Government admits it does not know how well benefit cap is working

http://www.theguardian.com/society/2013/oct/23/effect-benefit-cap-work-pensions-welfare-official-figures

Work and pensions minister condemns report that found cap not working but is unable to offer official figures

A Conservative minister has admitted that the government does not know how many people the benefit cap is forcing into work, after a new study said the flagship welfare policy was not helping the unemployed or saving money.

Mike Penning, a work and pensions minister, condemned the Chartered Institute of Housing (CIH) report as “fundamentally flawed”, after it estimated that only 10% of those hit by the cap in one London borough, Haringey, had secured jobs or increased their working hours.

However, he could not give a government figure for the number of people affected who were working more as a result.

“We don’t know what the percentage is,” he said. “We know 16,500 have gone into work as this was phased in and we gave Jobcentre Plus the funding to do that.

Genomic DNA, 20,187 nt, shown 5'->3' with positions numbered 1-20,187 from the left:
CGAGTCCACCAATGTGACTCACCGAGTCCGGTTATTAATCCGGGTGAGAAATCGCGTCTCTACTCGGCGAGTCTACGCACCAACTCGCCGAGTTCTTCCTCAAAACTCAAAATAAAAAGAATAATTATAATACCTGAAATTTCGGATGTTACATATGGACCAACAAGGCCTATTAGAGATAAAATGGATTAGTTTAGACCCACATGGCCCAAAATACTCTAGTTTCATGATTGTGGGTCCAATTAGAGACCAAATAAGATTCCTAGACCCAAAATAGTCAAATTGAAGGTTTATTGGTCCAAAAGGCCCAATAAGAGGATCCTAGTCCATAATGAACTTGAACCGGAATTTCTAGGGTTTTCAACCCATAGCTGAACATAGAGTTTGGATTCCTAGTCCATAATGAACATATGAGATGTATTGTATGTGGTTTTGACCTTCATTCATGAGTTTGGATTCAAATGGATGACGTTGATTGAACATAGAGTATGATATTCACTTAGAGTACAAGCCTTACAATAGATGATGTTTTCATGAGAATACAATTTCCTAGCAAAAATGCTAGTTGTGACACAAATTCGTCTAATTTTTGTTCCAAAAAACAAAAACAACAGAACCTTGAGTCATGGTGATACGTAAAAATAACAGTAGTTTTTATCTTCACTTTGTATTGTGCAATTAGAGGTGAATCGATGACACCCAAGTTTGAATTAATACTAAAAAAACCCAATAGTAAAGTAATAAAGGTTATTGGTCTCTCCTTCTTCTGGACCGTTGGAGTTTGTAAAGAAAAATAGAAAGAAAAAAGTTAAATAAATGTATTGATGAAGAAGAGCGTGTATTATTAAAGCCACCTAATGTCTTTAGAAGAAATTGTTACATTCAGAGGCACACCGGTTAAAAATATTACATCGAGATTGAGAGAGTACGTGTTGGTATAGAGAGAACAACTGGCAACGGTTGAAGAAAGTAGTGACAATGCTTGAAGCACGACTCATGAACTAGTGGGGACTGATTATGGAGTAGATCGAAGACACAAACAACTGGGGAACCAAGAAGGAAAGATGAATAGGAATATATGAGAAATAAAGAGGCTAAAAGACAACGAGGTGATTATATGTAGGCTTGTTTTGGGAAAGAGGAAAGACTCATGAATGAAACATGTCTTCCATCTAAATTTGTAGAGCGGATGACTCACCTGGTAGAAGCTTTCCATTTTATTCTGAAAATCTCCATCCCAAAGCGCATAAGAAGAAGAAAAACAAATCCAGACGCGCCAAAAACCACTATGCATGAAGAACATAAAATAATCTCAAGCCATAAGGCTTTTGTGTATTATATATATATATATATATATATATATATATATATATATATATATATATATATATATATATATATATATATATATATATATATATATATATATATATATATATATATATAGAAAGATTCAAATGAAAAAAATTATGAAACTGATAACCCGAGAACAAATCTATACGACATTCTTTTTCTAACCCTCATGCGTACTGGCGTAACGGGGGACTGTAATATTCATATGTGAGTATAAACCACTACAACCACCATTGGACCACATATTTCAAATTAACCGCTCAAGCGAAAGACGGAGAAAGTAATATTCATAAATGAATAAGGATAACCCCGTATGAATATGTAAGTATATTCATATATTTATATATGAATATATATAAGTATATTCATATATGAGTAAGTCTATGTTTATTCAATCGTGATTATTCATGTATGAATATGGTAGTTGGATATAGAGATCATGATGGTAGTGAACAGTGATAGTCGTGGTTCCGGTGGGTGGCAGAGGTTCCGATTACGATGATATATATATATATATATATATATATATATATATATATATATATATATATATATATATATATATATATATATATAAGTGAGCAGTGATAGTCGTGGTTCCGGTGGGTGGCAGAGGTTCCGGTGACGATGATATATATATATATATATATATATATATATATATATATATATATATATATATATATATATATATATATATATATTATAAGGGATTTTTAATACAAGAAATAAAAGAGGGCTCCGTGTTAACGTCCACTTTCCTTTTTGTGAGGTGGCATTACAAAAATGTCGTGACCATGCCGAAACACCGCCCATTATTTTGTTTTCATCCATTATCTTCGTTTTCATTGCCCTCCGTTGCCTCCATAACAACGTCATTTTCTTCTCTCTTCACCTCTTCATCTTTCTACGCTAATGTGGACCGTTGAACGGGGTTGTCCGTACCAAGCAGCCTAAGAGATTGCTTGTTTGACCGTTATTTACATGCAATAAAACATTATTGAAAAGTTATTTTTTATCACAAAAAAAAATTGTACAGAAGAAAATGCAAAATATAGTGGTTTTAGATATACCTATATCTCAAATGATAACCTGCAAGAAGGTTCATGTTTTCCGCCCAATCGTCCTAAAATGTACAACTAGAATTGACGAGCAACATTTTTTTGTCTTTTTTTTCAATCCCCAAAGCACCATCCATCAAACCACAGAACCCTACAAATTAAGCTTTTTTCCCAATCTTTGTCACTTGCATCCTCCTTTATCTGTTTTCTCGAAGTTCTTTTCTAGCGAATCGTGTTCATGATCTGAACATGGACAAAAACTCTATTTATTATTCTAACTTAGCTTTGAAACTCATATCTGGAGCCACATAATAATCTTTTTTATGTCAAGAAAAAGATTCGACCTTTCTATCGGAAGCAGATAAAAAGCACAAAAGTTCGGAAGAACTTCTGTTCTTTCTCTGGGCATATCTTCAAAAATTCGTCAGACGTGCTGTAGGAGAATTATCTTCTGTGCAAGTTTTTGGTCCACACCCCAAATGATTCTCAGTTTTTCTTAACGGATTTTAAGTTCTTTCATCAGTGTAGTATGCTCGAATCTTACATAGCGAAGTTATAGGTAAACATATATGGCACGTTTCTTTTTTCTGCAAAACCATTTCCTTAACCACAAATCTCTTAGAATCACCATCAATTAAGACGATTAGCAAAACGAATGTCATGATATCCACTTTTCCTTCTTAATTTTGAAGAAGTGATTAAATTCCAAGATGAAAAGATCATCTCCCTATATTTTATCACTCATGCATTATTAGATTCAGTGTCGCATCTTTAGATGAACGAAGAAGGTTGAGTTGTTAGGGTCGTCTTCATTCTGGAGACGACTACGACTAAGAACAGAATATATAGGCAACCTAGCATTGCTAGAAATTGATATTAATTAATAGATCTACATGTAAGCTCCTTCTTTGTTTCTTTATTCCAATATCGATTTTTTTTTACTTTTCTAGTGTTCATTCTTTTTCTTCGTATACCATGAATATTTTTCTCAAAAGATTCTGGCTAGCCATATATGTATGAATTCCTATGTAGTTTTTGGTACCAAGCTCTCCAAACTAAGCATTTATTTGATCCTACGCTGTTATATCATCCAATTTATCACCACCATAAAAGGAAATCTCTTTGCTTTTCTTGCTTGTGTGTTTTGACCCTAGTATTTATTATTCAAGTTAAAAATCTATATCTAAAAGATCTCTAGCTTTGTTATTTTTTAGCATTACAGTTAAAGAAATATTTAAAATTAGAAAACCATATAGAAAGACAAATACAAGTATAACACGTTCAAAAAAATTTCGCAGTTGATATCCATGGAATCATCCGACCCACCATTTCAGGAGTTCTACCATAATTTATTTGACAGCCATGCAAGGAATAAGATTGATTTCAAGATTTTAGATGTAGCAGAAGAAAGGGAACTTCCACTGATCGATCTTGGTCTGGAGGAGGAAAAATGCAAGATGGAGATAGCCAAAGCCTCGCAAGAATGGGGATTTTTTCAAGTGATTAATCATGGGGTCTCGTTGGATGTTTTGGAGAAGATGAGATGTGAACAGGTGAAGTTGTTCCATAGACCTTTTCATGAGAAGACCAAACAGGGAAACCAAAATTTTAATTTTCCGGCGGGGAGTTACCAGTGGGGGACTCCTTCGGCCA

“In Haringey, we knew there would be issues in the London councils, so we gave them £56m extra, so we’re not surprised we’re doing that. And for the 10% of people that have gone into work, we’re thrilled for them. And we’re also thrilled for hardworking people because this is fair.”

The CIH report looked at early results in Haringey in north London. It found only a handful of the 747 households affected by the cap had secured a job or increased working hours since the cap was introduced six months ago, despite intensive and personalised support from councils and local jobcentres.

Although the policy was shaving £60,000 a week from the benefits bill locally, this amounted to only 1% of the council’s total weekly benefit expenditure. Haringey has spent £55,000 a week on short-term discretionary grants to help claimants affected by the cap to meet rent shortfalls, and thousands more on providing extra welfare and employment advice.

The few capped claimants who had so far moved into employment were already “close to the labour market” and were likely to have got a job anyway, or were already working part-time and had increased their hours, according to Haringey jobcentre officials and charity job advisers interviewed by the CIH.

 

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